Do you have a body of work that people like and often talk about? Do they call you and ask you for prints? Do you see your mailers hanging on their walls, or do people often tell you that they have seen that image or series before? If they do, it would be worth considering how you can continue the series. Looking for ways to evolve the idea will help keep the viewer’s attention. Hunter Freeman has been taking photographs of astronauts in everyday life situations for the last ten years. People still ask for prints and wonder what is coming next.

7. Submit Photographs to Contests and Websites that Share New Work

It is always nice to be recognized for your hard work. There are countless contests available to enter. And, websites such as PDN’s PhotoServe allow photographers to submit their new work for consideration on their website.  Having someone else brag about your work is always a great thing.

8. Share the Work of Others

I know this might sound counter-intuitive to marketing yourself, but it could be a powerful secret weapon. If you are active in social media, the idea of sharing someone else’s work can bring attention to yourself. Not only does it show your appreciation for the craft, but it may motivate someone else to share your work as well.

We hear all the time that the to-do list of a professional photographer is long – and personal work is often at the bottom of the list. We encourage our photographers to make shooting personal projects a priority. Not only does it provide them with more work to share with their clients and prospects, but it also allows them to explore their creativity. And doing so often leads to great things.

The Power of Public Works. Kevin Twomey participates in Art in Public Places.

In early 2009, there was a call for artists from Emeryville to submit work for a public arts project based on the theme of Flora & Fauna.  Artists, including Kevin Twomey, were awarded grants from the city to create imagery for Emeryville’s Art in Public Places.   The idea  of this project was to display imagery of the artist’s work in bus shelters, normally reserved for commercial advertisements, bringing the exhibition space to the public.  The exhibition started in October 2009 and runs through September 2012, giving each of the 9 artists four months to display  their work individually in the bus shelters around the city.  Kevin’s photographs are now exhibiting through January 2012.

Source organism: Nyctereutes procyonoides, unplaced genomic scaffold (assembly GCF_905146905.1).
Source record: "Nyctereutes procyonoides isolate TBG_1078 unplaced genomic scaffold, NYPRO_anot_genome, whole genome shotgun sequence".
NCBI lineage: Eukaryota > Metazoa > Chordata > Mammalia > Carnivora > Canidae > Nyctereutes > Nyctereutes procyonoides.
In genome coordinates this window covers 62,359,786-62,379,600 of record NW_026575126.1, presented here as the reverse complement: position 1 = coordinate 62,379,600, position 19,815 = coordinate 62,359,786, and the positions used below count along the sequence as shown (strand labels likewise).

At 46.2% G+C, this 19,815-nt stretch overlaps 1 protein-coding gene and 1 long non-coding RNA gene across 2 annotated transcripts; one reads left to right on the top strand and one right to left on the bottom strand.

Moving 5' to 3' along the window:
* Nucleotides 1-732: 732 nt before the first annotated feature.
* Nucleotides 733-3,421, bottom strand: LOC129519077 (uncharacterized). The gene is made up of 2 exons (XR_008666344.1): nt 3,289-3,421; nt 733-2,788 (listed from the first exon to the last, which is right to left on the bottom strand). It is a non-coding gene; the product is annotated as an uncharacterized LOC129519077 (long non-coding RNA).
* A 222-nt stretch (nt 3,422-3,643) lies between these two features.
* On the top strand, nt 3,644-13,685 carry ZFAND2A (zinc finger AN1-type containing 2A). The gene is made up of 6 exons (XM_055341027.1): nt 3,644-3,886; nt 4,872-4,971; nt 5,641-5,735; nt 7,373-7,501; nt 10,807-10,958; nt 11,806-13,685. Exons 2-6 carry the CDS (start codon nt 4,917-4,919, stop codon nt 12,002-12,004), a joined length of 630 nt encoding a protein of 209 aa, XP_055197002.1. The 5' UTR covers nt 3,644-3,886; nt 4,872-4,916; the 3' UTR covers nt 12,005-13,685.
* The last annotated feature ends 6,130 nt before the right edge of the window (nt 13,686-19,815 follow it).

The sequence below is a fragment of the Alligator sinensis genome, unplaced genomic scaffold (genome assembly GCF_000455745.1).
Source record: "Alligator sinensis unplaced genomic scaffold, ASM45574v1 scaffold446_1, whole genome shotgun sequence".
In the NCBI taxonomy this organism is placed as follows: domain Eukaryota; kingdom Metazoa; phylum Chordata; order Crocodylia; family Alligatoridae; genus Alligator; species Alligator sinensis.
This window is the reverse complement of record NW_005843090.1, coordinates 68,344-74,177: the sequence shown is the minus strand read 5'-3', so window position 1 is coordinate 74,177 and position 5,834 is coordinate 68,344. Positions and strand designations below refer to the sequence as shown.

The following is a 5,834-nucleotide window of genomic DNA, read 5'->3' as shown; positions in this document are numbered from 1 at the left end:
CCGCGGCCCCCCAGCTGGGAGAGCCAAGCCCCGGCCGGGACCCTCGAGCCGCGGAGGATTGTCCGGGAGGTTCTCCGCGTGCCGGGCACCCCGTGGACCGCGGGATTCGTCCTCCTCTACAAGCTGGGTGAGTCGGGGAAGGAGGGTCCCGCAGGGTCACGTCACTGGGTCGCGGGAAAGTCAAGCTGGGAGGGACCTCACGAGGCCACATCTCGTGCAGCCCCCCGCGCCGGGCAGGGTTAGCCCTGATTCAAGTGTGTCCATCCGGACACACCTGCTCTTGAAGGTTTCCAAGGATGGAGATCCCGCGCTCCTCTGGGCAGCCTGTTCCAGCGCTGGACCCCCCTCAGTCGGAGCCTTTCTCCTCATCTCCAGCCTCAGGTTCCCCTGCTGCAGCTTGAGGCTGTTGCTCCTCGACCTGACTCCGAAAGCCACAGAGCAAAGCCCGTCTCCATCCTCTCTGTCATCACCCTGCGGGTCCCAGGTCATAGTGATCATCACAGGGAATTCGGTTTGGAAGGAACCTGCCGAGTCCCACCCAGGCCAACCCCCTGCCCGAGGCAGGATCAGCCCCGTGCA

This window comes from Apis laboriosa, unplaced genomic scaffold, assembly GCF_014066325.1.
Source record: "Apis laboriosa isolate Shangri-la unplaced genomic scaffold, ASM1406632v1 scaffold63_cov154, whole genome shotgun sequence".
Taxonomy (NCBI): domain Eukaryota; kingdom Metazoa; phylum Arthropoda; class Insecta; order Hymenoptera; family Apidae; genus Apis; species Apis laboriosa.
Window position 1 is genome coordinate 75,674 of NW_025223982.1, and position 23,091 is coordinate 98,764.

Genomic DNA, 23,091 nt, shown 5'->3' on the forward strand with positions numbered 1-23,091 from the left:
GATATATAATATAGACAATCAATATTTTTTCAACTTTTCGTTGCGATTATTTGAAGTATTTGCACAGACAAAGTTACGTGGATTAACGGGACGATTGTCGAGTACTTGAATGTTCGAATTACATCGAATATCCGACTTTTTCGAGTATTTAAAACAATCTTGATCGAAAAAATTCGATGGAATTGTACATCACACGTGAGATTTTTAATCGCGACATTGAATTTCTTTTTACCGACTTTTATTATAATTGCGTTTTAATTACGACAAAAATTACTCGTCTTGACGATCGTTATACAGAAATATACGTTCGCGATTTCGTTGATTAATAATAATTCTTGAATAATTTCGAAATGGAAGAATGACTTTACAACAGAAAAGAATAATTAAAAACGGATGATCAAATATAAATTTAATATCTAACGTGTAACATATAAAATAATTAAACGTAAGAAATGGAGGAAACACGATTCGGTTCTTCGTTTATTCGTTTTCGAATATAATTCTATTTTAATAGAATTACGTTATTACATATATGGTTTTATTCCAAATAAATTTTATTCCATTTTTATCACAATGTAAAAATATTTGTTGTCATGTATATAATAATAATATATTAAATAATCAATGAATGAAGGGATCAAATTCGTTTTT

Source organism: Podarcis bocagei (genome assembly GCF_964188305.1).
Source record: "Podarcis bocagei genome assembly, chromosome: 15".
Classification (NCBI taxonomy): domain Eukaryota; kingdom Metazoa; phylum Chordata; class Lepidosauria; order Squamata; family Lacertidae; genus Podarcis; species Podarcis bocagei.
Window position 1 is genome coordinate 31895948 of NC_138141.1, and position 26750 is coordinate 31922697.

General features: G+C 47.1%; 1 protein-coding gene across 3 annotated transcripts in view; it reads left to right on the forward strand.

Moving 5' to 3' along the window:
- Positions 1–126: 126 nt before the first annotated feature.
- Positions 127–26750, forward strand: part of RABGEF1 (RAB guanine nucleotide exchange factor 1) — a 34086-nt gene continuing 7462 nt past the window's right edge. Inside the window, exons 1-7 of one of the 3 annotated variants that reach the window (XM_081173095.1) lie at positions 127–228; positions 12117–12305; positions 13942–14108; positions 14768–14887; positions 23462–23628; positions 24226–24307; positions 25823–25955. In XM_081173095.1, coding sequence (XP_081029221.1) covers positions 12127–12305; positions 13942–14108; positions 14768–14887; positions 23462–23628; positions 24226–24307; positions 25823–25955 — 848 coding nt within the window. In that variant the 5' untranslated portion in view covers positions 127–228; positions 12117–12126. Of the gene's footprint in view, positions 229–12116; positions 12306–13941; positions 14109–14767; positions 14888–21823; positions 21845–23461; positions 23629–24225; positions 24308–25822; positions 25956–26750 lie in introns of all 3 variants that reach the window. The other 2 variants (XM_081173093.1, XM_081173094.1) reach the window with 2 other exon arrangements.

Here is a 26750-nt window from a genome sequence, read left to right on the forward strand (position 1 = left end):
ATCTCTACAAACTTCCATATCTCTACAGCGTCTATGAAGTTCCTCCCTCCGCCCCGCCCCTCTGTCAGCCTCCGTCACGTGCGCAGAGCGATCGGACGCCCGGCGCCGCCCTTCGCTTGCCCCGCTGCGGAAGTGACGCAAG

The following is a list of the additional artists involved in the project:  Nora Pauwels, Catherine Courtenaye, David D’Andrea, Robert Ortbal, Lenore McDonald, Dean Hunsaker, Laura Anderson, Exhibiting Feb-May 2012, Shawna Peterson, Exhibiting June-September 2012.

When I asked Kevin to share with us what inspired his submission, here is what he had to say.

“I had collected specimens for this project during my many weekend hikes in Marin, covering the beloved Dipsea trail, the trail from Muir Beach to the Marin Headlands and the trails from Muir Woods up to Mt Tamalpais.  My first attempt to bring a dandelion back to the studio was somewhat a naive and comical experience;  trying to protect the fragile flower in its post blossomed state from the wind while attempting to hike a couple of miles back to the car. I think I barely made it 100 yards before I lost the flower head.  The dandelion problem was easily resolved by modifying a small cardboard box that kept the dandelions standing straight up, safely during the hike.